“Individuals are getting longer sentences than others for the same infractions in different Texas cities. What’s more, the amount of time given is influenced by previous incarcerations the individual has already served their time for. We’re keeping ex-offenders on probation ten years to get their money, demanding monthly appearances, getting into their lives, for 40 dollars a month, and it should be widely known that this is done not for public safety, but to finance probation departments.”
He pointed out that the Texas prison population is 1.5 times the size of Waco, and the fact that a doctor sees 60 patients before noon tells him the inmates are not receiving constitutional care.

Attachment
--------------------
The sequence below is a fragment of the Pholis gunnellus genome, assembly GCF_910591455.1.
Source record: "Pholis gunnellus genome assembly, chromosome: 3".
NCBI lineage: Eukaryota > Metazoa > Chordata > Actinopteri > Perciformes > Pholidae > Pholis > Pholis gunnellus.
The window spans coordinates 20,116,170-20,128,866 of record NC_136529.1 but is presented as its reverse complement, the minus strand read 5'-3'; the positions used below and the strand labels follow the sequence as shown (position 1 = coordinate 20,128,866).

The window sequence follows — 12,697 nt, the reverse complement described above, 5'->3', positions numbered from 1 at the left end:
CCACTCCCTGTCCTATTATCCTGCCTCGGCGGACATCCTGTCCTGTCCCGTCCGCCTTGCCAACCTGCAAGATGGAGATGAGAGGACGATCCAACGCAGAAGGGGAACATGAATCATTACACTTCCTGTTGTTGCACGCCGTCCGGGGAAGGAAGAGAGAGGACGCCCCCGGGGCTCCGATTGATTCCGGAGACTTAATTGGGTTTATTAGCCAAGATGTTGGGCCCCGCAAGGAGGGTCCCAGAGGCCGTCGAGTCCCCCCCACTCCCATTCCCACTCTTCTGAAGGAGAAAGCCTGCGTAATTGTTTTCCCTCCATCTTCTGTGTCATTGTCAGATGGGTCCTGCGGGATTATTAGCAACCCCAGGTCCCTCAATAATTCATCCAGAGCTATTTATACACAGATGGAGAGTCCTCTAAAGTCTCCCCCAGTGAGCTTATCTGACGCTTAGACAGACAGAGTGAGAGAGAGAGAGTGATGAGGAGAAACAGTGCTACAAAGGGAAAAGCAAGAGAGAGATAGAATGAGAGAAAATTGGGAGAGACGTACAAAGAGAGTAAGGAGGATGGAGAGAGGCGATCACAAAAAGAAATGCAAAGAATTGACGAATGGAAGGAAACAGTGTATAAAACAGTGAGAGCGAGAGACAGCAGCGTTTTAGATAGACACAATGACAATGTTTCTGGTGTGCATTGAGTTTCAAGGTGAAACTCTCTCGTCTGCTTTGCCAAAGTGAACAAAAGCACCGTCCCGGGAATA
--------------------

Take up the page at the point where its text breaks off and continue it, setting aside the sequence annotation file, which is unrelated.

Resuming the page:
The numbers of old, feeble and terminally sick are increasing at a rate of 10.5% per year. Sunset needs to make this a priority, he said. These inmates are a tremendous cost to the state and they are no threat to anyone. Put a GPS ankle bracelet on them, let them live out their lives in nursing homes under Medicaid.
As the next panel was being seated and the TDCJ executives made their exit, the senator called out a request that the TDCJ staff stay and hear public testimony with the Sunset Commission because that’s how we learn. The members came back and took their seats to rousing applause of the crowd.
This guy is worth a madcrush from every strarcrossed activist un-tamed on two feet.
A few other highlights:
An associate of Sister Helen Prejean testified about the prison health care system for female inmates, claiming that guards get their jollies by humiliating women with strip searches, that medical treatment is withheld by whim, and health services are used in a reward/punishment fashion.
Act Up! cited the governor’s blighted ignorance in refusing to provide condoms for inmates as the reason HIV remains the leading cause of death in prison.